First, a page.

"the lacrosse case over"
The second time around, Chronicle made a technically accurate statement, if "the lacrosse case" refers only to the rape charges, but it still misses the point completely. The lacrosse case, though over, is a bigger problem for Dick Brodhead than it ever was while heading towards the rocks.

"with all the forces of the world bearing impossibly down on a presidency barely begun"
First, Brodhead had been president for nearly two full years, so it seems a bit of a stretch to use this as an excuse or a significantly mitigating factor.
Second, if this really was an impossible, lose-lose situation for Brodhead, then it should have been that much easier for him to do the right thing, to speak and stick to the truth, NOT to spend over a year overseeing a massive sliming operation of his own students by his own administration and in several cases, by himself, and NOT to oversee efforts by the Duke administration to push this case to trial thereby denying his own students a fair legal process. If he was really destined to lose no matter what he did, isn't that a liberating predicament?
Third, the "uncertain" nature of this "impossible" situation has been DRAMATICALLY exaggerated, indeed invented, by administrators and Brodhead supporters, and this point is worthy of its own post. For the book (Until Proven Innocent) and watch Stuart Taylor's speech.

"Yet because the Presidential Review Committee formed to evaluate the president's performance closed comments last week, we are compelled to offer the students' perspective-incomplete but important-on his performance thus far. We believe that Brodhead should and must stay."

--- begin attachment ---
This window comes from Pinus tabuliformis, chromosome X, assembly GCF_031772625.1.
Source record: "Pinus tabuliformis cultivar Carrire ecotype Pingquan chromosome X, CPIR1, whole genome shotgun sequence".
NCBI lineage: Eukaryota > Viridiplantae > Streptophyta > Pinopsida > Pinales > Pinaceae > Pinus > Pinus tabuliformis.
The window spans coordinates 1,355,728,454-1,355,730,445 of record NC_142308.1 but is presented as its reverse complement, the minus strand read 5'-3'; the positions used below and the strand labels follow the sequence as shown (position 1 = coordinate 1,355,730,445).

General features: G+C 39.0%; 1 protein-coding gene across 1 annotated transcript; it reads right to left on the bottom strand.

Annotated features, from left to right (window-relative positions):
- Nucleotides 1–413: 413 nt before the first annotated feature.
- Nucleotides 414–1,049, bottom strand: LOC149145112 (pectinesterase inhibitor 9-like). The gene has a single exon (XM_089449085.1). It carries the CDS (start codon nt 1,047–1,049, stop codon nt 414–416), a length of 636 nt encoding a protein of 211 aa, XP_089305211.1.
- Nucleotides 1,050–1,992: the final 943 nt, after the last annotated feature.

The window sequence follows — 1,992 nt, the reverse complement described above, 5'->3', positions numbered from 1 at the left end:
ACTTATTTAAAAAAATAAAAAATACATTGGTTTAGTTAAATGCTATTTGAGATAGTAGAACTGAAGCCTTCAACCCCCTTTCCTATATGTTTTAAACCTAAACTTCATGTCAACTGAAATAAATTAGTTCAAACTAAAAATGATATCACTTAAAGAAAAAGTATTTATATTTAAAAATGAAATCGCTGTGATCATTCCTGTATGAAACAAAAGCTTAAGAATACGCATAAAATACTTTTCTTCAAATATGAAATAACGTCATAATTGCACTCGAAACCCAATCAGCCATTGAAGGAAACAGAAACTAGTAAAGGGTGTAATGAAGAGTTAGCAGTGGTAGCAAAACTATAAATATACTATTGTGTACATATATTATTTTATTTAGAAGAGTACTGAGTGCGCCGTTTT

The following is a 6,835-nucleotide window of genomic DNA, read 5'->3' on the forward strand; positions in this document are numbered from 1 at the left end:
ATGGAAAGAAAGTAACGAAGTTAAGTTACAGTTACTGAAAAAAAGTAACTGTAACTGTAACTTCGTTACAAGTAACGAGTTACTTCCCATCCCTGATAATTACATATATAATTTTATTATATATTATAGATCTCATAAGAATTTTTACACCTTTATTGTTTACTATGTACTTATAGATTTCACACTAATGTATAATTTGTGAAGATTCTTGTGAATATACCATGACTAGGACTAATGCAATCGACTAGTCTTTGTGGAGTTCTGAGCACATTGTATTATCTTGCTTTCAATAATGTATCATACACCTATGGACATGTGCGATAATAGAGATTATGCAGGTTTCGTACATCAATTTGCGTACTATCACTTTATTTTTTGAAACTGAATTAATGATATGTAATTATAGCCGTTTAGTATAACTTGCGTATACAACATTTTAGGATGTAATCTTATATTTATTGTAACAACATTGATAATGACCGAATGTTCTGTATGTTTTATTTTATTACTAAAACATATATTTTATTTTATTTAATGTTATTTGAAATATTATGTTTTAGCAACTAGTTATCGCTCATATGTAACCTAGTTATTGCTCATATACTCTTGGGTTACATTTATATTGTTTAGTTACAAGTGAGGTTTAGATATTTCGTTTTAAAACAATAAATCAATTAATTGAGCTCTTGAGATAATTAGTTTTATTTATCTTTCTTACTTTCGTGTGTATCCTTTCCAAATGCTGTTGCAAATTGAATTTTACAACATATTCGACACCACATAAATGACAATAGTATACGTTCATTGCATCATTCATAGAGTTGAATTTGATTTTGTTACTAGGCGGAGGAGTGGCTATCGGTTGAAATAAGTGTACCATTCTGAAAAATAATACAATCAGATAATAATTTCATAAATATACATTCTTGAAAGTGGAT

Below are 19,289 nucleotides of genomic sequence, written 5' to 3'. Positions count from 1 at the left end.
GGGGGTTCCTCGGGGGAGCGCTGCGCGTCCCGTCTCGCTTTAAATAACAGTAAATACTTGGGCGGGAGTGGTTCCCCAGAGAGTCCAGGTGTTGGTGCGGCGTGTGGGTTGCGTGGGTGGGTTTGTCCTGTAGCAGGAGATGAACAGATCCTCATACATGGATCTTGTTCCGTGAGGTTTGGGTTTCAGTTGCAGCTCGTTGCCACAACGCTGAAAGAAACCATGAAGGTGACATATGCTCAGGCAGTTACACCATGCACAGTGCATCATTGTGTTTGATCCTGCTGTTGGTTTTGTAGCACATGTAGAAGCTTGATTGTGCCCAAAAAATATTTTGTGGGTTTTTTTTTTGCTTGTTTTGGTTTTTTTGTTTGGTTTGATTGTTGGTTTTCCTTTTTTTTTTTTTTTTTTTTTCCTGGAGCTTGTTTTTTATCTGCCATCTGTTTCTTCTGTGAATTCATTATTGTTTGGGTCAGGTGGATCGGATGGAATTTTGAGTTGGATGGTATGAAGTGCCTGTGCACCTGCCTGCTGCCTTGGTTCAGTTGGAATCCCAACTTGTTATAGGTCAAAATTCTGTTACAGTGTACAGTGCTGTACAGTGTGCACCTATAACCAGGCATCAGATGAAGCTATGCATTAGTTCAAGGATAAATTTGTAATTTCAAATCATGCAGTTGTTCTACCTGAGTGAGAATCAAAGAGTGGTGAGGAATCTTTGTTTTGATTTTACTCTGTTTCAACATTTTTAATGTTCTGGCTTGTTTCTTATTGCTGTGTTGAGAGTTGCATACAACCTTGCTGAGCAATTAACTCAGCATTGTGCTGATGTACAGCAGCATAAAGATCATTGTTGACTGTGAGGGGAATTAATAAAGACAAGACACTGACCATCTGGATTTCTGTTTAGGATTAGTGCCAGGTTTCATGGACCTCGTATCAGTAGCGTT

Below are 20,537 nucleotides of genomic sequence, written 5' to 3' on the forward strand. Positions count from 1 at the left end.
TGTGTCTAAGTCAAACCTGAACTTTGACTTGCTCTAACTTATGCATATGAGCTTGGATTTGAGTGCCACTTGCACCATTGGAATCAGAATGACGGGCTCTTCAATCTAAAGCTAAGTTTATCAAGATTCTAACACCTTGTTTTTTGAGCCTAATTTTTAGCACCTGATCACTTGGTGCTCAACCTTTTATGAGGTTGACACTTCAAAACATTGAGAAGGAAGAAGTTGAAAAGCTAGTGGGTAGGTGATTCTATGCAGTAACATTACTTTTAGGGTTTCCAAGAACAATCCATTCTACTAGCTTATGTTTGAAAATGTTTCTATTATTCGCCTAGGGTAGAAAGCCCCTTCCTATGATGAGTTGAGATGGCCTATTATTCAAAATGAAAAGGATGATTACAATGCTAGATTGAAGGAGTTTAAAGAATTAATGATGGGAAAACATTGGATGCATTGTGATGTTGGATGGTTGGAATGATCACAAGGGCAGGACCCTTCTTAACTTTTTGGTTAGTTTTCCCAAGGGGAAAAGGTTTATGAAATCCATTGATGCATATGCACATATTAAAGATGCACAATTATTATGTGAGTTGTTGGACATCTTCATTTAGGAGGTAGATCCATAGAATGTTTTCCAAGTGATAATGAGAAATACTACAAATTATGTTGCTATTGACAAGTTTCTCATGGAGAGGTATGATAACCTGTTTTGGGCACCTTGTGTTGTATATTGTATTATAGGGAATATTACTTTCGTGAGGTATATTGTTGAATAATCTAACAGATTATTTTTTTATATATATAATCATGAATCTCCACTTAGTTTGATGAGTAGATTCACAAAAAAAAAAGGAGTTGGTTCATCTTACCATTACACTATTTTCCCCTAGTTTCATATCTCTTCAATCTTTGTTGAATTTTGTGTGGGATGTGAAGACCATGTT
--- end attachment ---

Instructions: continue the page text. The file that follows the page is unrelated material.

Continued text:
We have already noted our amazement that a couple of Chronicle editors presumed to speak the collective voice of the student body. What is also peculiar is the explanation that the Chronicle feels "compelled to offer the students' perspective" now that the committee just closed though the Blue Committee was going to delete all of the comments they received from students, and our voice needed to be heard via the Chronicle staff.

The editorial as a whole was remarkably unprofessional and seemed to reveal a fairly overt bias and would suggest an attempt by the Chronicle to influence the Blue Committee whether there was a conscious attempt or not. We have come to expect much better from the Chronicle.

On the Brodhead front, we agree that "appreciation for complexity" is a positive attribute for people in just about any position. However, "appreciation for complexity" is one of the most notorious backhanded compliments to bestow upon a leader. Good leaders are able to grasp complex issues and from that comprehensive understanding, arrive at correct conclusions and make good decisions. Good leaders are complimented for their decision making. Implicit in the compliment of an "appreciation for complexity" is the acknowledgment that though an individual might contemplate and analyze matters at length, his analytical process falls short of yielding good decisions.


Baldo said...

I appreciate the work you are doing. I doubt the Chronicle's editorial staff does!

Your articles are impressive.

JWM said...

I commend DSED for a well-reasoned post exposing the confused, intellectually bankrupt Chronicle editorial.

It's sad to know there is even one college newspaper editorial board that would write such an editorial on any day other than April 1.